2-14-11 - Chapter 4: Conceptualization and measurement 14:52

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Chapter 4: Conceptualization and measurement 14:52 Conceptualization The process of specifying what we mean by a term In deductive research, conceptualization helps to translate portions of an  abstract theory into specific variables that can be used in testable hypothesis o Example  Poverty? Social health? High school performance? College performance? Inductive research, conceptualization is an important part of the process used  to make sense of related observations Why is it so important to clarify meanings of a concept? A concept is a mental image that summarizes a set of similar observations,  feelings or ideas If different people mean different things when they mention the same concept  things can get very confusing. o Example – the everyday meaning of a word can be different from its  scientific meaning In casual conversation, when more people hear “significant” they think  it means “big” or “important” In statistical terminology, “significant” has a very specific meaning  having to do with whether an observed pattern That can explain why different researchers choose to do specific things o Example – Conceptualizing “high school performance” Possible definitions of “high school performance” Grades Difficulty of courses taken
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Class rank Aptitude test scores Number of academic awards Participating in school activities, especially leadership positions Having a large social network Graduating from high school o Hypothesis about how high school grades predict college grades would be  different than how having a large social network predicts college grades. Variables  After we define the concepts for a study, we must identify variables that  correspond to those concepts o Measurements must be clear and consistent with the specified definitions  of key concepts Variables each refer to some specific aspect of a concept that varies (differs  across cases) Examples – in this class, some people are male, others are female. Some are  public health majors, others are planning and public policy majors o In this context, major and gender are both variables. Constants Not every concept in a particular study is represented by a variable o Some are called constants because they take on the same value for all  cases in the data. o Example: everyone in this class is a Rutgers student, so both are  constants Student status Rutgers affiliation More on variables and constants o Consider constraints and opportunities in proposed research setting,  distinguished constants from variables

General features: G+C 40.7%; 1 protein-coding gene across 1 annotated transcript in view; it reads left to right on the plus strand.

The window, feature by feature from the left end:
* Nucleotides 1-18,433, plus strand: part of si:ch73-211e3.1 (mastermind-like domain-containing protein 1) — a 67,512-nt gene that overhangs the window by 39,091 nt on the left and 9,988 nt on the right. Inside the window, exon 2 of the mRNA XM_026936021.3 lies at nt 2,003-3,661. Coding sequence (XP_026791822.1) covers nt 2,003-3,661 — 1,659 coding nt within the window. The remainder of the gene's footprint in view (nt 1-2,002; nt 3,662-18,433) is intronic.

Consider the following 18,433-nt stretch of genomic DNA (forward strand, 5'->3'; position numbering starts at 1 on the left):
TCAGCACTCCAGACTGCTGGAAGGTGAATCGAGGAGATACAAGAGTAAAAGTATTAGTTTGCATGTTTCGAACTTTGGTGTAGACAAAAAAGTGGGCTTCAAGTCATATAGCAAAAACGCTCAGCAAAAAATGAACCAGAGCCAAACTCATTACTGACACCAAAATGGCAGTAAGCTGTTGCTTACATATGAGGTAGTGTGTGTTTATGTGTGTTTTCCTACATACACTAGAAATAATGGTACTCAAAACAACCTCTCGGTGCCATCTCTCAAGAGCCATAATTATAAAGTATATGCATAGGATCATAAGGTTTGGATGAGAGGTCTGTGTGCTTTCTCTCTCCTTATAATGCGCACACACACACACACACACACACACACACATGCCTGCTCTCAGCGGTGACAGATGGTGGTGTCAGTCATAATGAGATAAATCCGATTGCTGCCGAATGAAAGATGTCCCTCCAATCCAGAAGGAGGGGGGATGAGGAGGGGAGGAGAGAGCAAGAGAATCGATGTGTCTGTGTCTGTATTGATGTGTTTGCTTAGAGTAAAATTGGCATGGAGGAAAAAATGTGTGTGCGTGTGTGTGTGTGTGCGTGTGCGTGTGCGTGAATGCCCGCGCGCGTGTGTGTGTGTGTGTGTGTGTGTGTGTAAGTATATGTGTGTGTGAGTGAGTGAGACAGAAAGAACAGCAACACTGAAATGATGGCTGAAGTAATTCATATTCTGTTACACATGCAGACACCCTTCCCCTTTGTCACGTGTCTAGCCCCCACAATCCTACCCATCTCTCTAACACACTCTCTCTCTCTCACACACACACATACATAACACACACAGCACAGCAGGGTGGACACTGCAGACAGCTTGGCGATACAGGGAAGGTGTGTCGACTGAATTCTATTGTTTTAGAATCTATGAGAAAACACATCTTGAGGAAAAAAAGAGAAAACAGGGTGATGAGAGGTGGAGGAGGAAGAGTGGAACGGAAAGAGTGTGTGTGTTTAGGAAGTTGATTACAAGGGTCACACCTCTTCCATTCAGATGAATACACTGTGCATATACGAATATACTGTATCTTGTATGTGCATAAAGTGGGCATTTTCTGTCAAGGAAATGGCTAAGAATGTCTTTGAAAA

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o To tell whether a particular concept matters, it must vary (be a variables, 
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This note was uploaded on 07/03/2011 for the course PUBLIC HEA 305 taught by Professor Sherry during the Spring '08 term at Rutgers.

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2-14-11 - Chapter 4: Conceptualization and measurement 14:52

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